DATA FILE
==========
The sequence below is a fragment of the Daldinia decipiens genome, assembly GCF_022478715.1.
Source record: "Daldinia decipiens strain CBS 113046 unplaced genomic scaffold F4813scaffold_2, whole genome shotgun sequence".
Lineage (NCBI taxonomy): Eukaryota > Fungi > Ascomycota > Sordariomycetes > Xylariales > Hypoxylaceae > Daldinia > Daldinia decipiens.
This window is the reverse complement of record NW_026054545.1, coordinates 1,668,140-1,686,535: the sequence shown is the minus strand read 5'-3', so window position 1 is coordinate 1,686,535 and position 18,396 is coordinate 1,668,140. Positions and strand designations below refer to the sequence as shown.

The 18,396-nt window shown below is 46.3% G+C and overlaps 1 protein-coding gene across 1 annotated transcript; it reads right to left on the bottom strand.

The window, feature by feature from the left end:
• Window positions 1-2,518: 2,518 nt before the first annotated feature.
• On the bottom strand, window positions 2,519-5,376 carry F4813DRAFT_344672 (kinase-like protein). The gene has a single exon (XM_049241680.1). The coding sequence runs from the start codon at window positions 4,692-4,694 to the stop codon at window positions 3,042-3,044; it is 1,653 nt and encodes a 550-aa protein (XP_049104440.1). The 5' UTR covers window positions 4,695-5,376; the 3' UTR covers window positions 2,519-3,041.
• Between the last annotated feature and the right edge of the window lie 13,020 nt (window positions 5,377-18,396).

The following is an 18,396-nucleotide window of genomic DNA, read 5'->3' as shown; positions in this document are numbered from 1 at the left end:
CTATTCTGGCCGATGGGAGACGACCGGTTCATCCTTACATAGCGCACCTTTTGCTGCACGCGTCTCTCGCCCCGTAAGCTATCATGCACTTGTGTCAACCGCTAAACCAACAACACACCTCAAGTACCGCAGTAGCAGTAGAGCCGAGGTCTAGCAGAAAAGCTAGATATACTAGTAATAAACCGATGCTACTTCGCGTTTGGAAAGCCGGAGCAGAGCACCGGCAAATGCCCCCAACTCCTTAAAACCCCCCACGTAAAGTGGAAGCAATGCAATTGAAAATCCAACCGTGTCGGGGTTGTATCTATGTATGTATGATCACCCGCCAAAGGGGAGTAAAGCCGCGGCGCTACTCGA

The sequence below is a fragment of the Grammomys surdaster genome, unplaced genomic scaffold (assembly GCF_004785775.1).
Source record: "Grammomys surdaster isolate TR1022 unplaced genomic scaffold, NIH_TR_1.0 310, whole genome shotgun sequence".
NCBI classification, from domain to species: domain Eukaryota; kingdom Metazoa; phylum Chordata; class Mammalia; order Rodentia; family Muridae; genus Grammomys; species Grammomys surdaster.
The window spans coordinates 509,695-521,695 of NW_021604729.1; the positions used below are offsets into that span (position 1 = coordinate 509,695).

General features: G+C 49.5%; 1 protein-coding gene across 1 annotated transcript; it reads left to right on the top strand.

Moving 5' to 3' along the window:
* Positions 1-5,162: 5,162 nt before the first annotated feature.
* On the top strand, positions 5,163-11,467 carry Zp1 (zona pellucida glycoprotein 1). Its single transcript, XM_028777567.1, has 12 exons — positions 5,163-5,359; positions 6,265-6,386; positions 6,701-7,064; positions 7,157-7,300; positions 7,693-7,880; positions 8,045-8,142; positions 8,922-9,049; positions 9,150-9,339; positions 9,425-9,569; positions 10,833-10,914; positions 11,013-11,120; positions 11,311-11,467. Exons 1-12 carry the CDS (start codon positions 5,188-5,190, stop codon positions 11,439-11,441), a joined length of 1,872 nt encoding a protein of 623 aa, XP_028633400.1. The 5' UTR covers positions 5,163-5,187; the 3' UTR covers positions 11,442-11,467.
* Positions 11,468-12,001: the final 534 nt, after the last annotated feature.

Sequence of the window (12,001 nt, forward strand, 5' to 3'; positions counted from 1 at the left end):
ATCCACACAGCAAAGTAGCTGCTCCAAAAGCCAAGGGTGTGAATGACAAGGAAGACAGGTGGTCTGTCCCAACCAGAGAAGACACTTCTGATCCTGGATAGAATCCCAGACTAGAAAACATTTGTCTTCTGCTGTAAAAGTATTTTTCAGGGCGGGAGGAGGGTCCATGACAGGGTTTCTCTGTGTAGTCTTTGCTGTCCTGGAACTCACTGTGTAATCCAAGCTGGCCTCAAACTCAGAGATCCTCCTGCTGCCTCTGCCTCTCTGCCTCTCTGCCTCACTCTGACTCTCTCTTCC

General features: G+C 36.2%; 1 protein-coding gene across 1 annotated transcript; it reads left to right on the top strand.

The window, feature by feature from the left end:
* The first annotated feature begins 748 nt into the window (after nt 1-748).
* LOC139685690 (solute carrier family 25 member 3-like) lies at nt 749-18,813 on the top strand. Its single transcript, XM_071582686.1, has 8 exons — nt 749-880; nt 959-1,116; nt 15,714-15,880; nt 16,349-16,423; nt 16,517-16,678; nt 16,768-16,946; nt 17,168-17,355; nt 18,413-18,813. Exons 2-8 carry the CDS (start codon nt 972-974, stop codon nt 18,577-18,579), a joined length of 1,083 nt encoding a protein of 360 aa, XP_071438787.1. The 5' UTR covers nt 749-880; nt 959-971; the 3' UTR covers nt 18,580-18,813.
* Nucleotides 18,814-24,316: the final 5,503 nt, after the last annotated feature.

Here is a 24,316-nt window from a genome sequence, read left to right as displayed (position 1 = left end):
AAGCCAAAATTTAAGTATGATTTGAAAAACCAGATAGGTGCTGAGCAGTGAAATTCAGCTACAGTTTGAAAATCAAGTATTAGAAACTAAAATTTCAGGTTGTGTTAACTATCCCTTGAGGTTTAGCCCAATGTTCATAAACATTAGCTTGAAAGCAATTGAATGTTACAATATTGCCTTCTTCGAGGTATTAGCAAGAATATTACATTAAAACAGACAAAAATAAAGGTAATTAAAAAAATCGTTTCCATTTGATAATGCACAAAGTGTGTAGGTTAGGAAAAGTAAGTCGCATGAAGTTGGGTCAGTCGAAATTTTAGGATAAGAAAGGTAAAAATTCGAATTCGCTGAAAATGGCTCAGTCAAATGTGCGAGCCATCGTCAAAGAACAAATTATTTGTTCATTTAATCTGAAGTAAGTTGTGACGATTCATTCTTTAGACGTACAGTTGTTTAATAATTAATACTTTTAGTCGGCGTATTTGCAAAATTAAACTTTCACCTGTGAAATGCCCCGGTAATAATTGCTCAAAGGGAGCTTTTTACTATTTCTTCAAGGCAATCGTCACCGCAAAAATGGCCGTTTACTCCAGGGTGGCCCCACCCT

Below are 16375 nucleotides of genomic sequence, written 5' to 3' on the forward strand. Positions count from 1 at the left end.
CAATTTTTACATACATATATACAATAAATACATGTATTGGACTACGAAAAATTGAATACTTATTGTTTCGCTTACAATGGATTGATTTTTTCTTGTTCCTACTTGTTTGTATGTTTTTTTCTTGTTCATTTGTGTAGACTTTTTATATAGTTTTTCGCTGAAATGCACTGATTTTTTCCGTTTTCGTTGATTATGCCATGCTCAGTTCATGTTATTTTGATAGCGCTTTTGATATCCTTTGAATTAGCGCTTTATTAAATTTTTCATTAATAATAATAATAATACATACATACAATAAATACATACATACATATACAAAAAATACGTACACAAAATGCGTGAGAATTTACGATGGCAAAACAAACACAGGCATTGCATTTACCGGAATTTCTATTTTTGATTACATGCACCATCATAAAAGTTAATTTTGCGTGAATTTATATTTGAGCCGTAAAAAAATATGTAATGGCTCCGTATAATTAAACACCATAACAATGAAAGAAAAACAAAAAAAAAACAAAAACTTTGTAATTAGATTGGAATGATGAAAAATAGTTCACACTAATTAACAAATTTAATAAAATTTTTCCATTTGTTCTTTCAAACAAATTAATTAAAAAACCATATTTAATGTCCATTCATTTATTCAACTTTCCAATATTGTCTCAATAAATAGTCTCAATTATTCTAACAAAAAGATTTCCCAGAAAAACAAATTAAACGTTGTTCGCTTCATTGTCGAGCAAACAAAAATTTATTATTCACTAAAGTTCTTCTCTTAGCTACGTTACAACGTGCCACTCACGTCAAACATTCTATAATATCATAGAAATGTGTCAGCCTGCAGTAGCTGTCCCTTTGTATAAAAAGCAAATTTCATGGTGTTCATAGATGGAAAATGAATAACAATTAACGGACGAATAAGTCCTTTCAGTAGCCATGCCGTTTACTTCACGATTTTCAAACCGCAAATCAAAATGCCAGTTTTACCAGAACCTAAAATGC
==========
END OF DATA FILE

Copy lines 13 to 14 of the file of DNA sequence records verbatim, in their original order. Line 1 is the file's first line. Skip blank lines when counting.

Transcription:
Source record: "Grammomys surdaster isolate TR1022 unplaced genomic scaffold, NIH_TR_1.0 310, whole genome shotgun sequence".
NCBI classification, from domain to species: domain Eukaryota; kingdom Metazoa; phylum Chordata; class Mammalia; order Rodentia; family Muridae; genus Grammomys; species Grammomys surdaster.